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Discussion Starter · #1 ·
93 engine, mostly stock, I have a high idle. I first thought my throttle cable or my throttle body was sticking, but here is what is happening. It usually idles at about 1000 rpm, while driving the idle will climb to about 1500 and has been as high as 2500 rpm. If I hit a bump, it will go up or down, very erratic. I dont know what to make of it. I checked the cable and throttle body and there seems to be no binding or rough travel, is there another part I need to be looking at? Maybe a vacuum line somewhere? If the idle is high and I am where I can shut the engine off, when I restart the idle is fine, only when I drive it does it do this. I dont want to take it to the shop, but I will if I have to. Any ideas would be greatly appreciated.
Thanks
 

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Get a vacuum gauge and make sure your throttle position sensor is set properly at 0.98v.

Have you tried to manually pull the throttle cable back to see if it changes things ? I had the same problem and it turned out to be the throttle body center section broke and wouldnt return properly.
 

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when its doing it, take a small hammer and tap on the IAC valve. thats probably your problem. then you can clean it with carb cleaner but it'll clog up again after a while. so eventually you'll need to replace it. its easy to replace (2 bolts)
 

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Discussion Starter · #5 ·
I will give that a shot, it didnt do it at all yesterday. Thanks for the tips.
 

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It seems this fast idle problem happens often. My 1987 5.0 5 speed mysteriously started idling at 2200 rpm and nothing seems to help. I've tried many things mentioned here including the cleaning, checking for binding, loose or broken stuff etc. I replaced the IAC since cleaning the old one did nothing. I tried to re-educate the chip by disconnecting the battery for a few days. I disconnected the IAC, reconnected the battery and manually forced a 900 rpm idle for a few minutes. The TPS seems fine. Each time I reconnect the IAC the car starts, idles at over 2000 and doesn't change as it warms. If I turn it off, disconnect the IAC plug and manually set the idle it will remain at 900-1000 as desired. Help?? Something is lying to the IAC? The old and new do the same so I wasted $60 but don't know what to do next. Thanks.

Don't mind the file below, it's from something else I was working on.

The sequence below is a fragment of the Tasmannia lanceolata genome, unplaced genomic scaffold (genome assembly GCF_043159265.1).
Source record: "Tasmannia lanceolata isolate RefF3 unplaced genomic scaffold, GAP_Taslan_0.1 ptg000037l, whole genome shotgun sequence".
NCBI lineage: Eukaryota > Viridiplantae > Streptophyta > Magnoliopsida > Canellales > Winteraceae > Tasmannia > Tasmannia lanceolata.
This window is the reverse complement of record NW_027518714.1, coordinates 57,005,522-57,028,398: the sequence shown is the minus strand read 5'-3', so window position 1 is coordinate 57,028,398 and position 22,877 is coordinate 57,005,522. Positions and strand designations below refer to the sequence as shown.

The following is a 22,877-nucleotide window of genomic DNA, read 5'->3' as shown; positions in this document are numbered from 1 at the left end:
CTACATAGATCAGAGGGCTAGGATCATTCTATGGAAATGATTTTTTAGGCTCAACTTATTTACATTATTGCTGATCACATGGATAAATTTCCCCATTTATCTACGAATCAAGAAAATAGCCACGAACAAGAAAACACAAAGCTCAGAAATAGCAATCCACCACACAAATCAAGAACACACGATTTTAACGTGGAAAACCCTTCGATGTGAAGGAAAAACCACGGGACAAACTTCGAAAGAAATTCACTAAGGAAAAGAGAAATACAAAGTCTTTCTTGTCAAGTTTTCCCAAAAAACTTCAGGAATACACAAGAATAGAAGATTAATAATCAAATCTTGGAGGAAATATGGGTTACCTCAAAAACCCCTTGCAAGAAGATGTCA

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test the TPS, directions r in this forum
 

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Fast idle issues - test some things

Cleaning the IAC is a good idea. Take it off the engine and clean it right. Use TB cleaner and dose it up good. I even attached mine to a variable power supply to check the movement of the valve. Now, assuming you have done this....

Before replacing parts, determine if the IAC is being commanded to open or not. I used sister crimps to add wires to the two wires going to the IAC then connected to a DVM. When idling the voltage will be around 5-6 v. Mine was 5.15v to 5.5v at about 800rpm. When driving you will see the voltage go up proportional to rpms. At 2000rpm I had about 10v. Now, when you press the clutch or go into neutral on an automatic does the voltage go up to about 10v with a corresponding rpm? If so, then it's likely NOT a vaccuum leak but a sensor telling the computer something wrong that makes the computer think it needs to give the IAC 10v.

One possible sensor mentioned many times is the TPS, throttle position sensor. This is driven by the same shaft as the butterfly in the throttle body. It has three wires. One is ground, one is 5v and the other is voltage divider output of something between 0 and 5. Through trial and error I set up a volt meter to measure between ground and the variable output. (You can check this voltage with key forward, engine off.) When throttle was at rest I had 0.94v which matches the voltages mentioned in other threads. During operation I might get 2.5v or so without putting my foot into it.

Now, to see if this is the sensor causing the 10v above take your foot off the gas and see if the TPS voltage drops back to 0.9x while the other goes up. If so, the TPS is probably not the issue. That's where I am at with my '94 5.0L.

Someone mentioned an O2 sensor providing bad data. I intend to take similar measurements and see if they coorelate with the problem.


Roger
 
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